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March 1989

Pulmonary Disease in Progressive Systemic Sclerosis: A Complication of Gastroesophageal Reflux and Occult Aspiration?

Author Affiliations

From the Departments of Medicine (Drs Johnson and Curran), Radiology (Dr Drane), Otolaryngology (Dr Khan), and Pathology (Dr Cotelingam), Naval Hospital and the Uniformed Services University of the Health Sciences, Bethesda, Md, and the Division of Gastroenterology, Department of Medicine, Georgetown University Hospital, Washington, DC (Drs Cattau and Benjamin and Ms Ciarleglio).

Arch Intern Med. 1989;149(3):589-593. doi:10.1001/archinte.1989.00390030075014

• Thirteen patients with progressive systemic sclerosis were studied to evaluate the possible role of gastroesophageal reflux as a contributing pathogenic factor in the pulmonary disease of the patients. The evaluation of all patients included fiberoptic esophagogastroduodenoscopy with biopsies of the esophagus, otolaryngologic evaluation, technetium Tc 99m sulfur colloid aspiration scan, pulmonary function testing, including the diffusing capacity for carbon monoxide (DLCO) test, and 24-hour intraesophageal pH monitoring with probes placed 5 and 15 cm above the lower esophageal sphincter. Eleven patients had microscopic and macroscopic evidence of proximal esophagitis, 12 patients had laryngeal changes suggestive of aspiration, and 12 patients had abnormal DLCO values. Using multiple regression analysis, the degree of DLCO impairment correlated with the proximal and distal reflux episodes and scores recorded by pH monitoring. There was direct and indirect evidence for proximal gastroesophageal reflux and aspiration in the majority of patients, and a distinct correlation between the severity of reflux and the severity of pulmonary disease. Aggressive antireflux therapy may be helpful in reducing the pulmonary damage due to aspiration in these patients.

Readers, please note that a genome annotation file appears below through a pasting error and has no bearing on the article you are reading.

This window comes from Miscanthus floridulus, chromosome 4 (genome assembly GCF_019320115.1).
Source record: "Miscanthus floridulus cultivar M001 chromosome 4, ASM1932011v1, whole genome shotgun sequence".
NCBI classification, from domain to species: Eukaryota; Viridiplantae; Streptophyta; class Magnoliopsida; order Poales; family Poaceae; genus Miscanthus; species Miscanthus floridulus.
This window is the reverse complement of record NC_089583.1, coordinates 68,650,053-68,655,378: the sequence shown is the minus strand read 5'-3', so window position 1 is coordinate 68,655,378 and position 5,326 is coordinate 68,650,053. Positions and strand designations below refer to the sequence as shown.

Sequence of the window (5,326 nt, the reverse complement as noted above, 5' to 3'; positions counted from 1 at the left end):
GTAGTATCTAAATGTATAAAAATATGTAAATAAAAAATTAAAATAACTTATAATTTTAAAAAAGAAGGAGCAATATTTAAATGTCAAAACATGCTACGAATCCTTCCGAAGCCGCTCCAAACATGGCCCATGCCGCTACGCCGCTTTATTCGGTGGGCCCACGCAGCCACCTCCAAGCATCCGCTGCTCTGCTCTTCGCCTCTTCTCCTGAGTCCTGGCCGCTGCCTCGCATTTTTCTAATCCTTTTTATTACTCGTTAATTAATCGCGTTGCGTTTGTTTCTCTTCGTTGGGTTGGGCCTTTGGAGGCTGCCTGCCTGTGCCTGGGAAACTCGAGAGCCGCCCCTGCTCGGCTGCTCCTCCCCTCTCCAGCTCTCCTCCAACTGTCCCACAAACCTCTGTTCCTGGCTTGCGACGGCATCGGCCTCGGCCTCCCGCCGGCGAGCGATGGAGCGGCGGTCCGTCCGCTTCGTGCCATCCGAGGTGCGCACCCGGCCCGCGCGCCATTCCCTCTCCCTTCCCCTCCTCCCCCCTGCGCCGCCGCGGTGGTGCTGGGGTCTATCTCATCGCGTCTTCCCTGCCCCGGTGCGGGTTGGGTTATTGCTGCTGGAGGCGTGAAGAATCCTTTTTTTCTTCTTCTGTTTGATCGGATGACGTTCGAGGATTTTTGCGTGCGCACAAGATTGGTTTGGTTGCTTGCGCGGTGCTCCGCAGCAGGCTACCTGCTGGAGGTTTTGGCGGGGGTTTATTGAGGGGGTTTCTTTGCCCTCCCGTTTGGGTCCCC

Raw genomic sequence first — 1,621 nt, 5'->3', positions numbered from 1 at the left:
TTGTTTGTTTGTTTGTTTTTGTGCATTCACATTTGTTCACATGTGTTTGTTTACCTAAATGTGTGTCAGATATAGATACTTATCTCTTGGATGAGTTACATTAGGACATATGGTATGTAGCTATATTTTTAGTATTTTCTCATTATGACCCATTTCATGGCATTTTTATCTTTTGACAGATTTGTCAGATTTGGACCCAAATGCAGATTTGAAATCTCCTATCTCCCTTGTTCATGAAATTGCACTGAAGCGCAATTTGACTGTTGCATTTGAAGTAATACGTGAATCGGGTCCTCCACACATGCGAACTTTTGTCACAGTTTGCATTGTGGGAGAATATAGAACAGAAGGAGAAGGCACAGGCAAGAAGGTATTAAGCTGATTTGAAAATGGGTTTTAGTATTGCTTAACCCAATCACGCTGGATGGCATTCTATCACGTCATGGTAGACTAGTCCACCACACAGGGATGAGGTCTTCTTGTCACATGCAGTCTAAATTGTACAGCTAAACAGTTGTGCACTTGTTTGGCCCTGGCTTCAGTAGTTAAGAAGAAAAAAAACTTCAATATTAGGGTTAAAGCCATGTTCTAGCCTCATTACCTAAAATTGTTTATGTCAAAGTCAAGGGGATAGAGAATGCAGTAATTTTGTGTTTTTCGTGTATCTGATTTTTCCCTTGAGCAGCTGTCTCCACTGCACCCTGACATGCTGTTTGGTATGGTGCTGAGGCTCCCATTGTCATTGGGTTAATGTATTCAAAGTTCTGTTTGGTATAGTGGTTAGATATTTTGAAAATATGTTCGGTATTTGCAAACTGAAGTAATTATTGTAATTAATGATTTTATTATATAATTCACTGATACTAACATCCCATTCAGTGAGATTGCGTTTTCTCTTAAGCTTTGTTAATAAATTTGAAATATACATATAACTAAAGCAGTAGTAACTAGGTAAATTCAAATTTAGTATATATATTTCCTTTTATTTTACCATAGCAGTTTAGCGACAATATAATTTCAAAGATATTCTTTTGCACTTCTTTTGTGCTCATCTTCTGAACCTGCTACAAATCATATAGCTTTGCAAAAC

(Arch Intern Med 1989;149:589-593)

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